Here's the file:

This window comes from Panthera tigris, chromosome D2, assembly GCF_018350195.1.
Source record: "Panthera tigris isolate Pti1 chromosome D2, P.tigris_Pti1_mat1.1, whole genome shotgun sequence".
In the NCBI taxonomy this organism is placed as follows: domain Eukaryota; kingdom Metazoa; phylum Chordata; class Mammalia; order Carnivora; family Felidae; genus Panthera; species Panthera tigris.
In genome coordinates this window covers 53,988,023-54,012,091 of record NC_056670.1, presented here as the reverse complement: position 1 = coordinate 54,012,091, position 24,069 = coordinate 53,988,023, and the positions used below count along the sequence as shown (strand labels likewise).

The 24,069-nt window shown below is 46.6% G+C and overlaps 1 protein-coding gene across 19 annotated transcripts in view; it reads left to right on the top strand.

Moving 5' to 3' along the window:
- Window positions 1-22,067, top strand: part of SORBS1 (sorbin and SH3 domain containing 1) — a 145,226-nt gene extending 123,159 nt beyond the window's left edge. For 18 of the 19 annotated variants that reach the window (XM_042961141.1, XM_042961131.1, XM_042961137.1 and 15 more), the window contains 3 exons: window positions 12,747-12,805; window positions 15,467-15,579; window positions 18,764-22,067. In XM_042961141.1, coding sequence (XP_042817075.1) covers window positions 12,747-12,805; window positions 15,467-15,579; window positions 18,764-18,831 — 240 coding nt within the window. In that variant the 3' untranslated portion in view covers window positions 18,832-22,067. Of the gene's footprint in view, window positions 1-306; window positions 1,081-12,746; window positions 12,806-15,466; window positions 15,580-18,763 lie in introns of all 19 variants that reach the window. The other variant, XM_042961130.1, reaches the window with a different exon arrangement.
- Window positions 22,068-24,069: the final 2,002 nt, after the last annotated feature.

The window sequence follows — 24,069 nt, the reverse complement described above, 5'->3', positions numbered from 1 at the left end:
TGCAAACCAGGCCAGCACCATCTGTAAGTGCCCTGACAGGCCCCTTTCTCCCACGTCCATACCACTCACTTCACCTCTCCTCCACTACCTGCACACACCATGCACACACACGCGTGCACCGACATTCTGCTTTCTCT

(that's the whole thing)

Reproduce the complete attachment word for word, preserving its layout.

This window comes from Panthera tigris, chromosome D2, assembly GCF_018350195.1.
Source record: "Panthera tigris isolate Pti1 chromosome D2, P.tigris_Pti1_mat1.1, whole genome shotgun sequence".
In the NCBI taxonomy this organism is placed as follows: domain Eukaryota; kingdom Metazoa; phylum Chordata; class Mammalia; order Carnivora; family Felidae; genus Panthera; species Panthera tigris.
In genome coordinates this window covers 53,988,023-54,012,091 of record NC_056670.1, presented here as the reverse complement: position 1 = coordinate 54,012,091, position 24,069 = coordinate 53,988,023, and the positions used below count along the sequence as shown (strand labels likewise).

The 24,069-nt window shown below is 46.6% G+C and overlaps 1 protein-coding gene across 19 annotated transcripts in view; it reads left to right on the top strand.

Moving 5' to 3' along the window:
- Window positions 1-22,067, top strand: part of SORBS1 (sorbin and SH3 domain containing 1) — a 145,226-nt gene extending 123,159 nt beyond the window's left edge. For 18 of the 19 annotated variants that reach the window (XM_042961141.1, XM_042961131.1, XM_042961137.1 and 15 more), the window contains 3 exons: window positions 12,747-12,805; window positions 15,467-15,579; window positions 18,764-22,067. In XM_042961141.1, coding sequence (XP_042817075.1) covers window positions 12,747-12,805; window positions 15,467-15,579; window positions 18,764-18,831 — 240 coding nt within the window. In that variant the 3' untranslated portion in view covers window positions 18,832-22,067. Of the gene's footprint in view, window positions 1-306; window positions 1,081-12,746; window positions 12,806-15,466; window positions 15,580-18,763 lie in introns of all 19 variants that reach the window. The other variant, XM_042961130.1, reaches the window with a different exon arrangement.
- Window positions 22,068-24,069: the final 2,002 nt, after the last annotated feature.

The window sequence follows — 24,069 nt, the reverse complement described above, 5'->3', positions numbered from 1 at the left end:
TGCAAACCAGGCCAGCACCATCTGTAAGTGCCCTGACAGGCCCCTTTCTCCCACGTCCATACCACTCACTTCACCTCTCCTCCACTACCTGCACACACCATGCACACACACGCGTGCACCGACATTCTGCTTTCTCT